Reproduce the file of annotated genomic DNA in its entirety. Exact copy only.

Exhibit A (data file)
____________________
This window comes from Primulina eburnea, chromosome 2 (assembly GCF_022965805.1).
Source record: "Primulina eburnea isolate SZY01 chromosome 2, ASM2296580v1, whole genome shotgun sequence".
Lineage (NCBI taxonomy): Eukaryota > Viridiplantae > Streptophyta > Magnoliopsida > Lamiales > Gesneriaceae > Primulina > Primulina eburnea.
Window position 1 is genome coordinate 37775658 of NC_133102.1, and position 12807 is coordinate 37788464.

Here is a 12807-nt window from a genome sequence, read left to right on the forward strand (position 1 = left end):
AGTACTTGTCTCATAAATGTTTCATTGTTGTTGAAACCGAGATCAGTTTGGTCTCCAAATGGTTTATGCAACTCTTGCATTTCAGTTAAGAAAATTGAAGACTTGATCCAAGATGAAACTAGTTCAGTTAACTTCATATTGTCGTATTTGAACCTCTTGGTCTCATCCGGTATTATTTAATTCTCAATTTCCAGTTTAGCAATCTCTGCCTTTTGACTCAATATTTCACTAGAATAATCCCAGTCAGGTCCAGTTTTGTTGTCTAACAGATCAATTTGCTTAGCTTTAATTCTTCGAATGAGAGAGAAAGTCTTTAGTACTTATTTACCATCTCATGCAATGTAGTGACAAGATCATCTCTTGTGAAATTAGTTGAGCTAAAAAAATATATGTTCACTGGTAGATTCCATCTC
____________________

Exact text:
This window comes from Primulina eburnea, chromosome 2 (assembly GCF_022965805.1).
Source record: "Primulina eburnea isolate SZY01 chromosome 2, ASM2296580v1, whole genome shotgun sequence".
Lineage (NCBI taxonomy): Eukaryota > Viridiplantae > Streptophyta > Magnoliopsida > Lamiales > Gesneriaceae > Primulina > Primulina eburnea.
Window position 1 is genome coordinate 37775658 of NC_133102.1, and position 12807 is coordinate 37788464.

Here is a 12807-nt window from a genome sequence, read left to right on the forward strand (position 1 = left end):
AGTACTTGTCTCATAAATGTTTCATTGTTGTTGAAACCGAGATCAGTTTGGTCTCCAAATGGTTTATGCAACTCTTGCATTTCAGTTAAGAAAATTGAAGACTTGATCCAAGATGAAACTAGTTCAGTTAACTTCATATTGTCGTATTTGAACCTCTTGGTCTCATCCGGTATTATTTAATTCTCAATTTCCAGTTTAGCAATCTCTGCCTTTTGACTCAATATTTCACTAGAATAATCCCAGTCAGGTCCAGTTTTGTTGTCTAACAGATCAATTTGCTTAGCTTTAATTCTTCGAATGAGAGAGAAAGTCTTTAGTACTTATTTACCATCTCATGCAATGTAGTGACAAGATCATCTCTTGTGAAATTAGTTGAGCTAAAAAAATATATGTTCACTGGTAGATTCCATCTC